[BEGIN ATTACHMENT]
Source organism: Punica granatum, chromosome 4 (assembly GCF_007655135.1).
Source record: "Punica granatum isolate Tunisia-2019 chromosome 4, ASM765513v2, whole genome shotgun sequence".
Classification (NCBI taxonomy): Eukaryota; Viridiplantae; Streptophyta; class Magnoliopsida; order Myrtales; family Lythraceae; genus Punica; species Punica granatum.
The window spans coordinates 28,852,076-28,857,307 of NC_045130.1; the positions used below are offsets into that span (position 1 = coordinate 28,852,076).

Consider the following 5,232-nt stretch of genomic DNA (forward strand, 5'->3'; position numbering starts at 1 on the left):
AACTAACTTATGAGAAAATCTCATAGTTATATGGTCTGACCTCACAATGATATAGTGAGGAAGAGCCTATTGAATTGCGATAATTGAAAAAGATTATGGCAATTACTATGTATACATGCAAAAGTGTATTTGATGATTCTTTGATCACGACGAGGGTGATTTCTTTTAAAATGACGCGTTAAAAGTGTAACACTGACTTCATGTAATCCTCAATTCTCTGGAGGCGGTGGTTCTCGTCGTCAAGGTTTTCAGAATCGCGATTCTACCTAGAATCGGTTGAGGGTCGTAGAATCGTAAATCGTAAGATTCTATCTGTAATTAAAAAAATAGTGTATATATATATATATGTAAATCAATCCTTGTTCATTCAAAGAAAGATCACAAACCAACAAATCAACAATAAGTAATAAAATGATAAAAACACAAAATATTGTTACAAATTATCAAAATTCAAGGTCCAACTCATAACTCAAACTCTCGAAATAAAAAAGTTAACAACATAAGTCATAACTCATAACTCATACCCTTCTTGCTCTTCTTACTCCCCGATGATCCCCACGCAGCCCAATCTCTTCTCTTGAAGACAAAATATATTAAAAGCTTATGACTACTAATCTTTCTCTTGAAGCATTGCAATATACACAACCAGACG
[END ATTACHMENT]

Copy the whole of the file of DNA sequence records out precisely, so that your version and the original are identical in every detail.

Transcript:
Source organism: Punica granatum, chromosome 4 (assembly GCF_007655135.1).
Source record: "Punica granatum isolate Tunisia-2019 chromosome 4, ASM765513v2, whole genome shotgun sequence".
Classification (NCBI taxonomy): Eukaryota; Viridiplantae; Streptophyta; class Magnoliopsida; order Myrtales; family Lythraceae; genus Punica; species Punica granatum.
The window spans coordinates 28,852,076-28,857,307 of NC_045130.1; the positions used below are offsets into that span (position 1 = coordinate 28,852,076).

Consider the following 5,232-nt stretch of genomic DNA (forward strand, 5'->3'; position numbering starts at 1 on the left):
AACTAACTTATGAGAAAATCTCATAGTTATATGGTCTGACCTCACAATGATATAGTGAGGAAGAGCCTATTGAATTGCGATAATTGAAAAAGATTATGGCAATTACTATGTATACATGCAAAAGTGTATTTGATGATTCTTTGATCACGACGAGGGTGATTTCTTTTAAAATGACGCGTTAAAAGTGTAACACTGACTTCATGTAATCCTCAATTCTCTGGAGGCGGTGGTTCTCGTCGTCAAGGTTTTCAGAATCGCGATTCTACCTAGAATCGGTTGAGGGTCGTAGAATCGTAAATCGTAAGATTCTATCTGTAATTAAAAAAATAGTGTATATATATATATATGTAAATCAATCCTTGTTCATTCAAAGAAAGATCACAAACCAACAAATCAACAATAAGTAATAAAATGATAAAAACACAAAATATTGTTACAAATTATCAAAATTCAAGGTCCAACTCATAACTCAAACTCTCGAAATAAAAAAGTTAACAACATAAGTCATAACTCATAACTCATACCCTTCTTGCTCTTCTTACTCCCCGATGATCCCCACGCAGCCCAATCTCTTCTCTTGAAGACAAAATATATTAAAAGCTTATGACTACTAATCTTTCTCTTGAAGCATTGCAATATACACAACCAGACG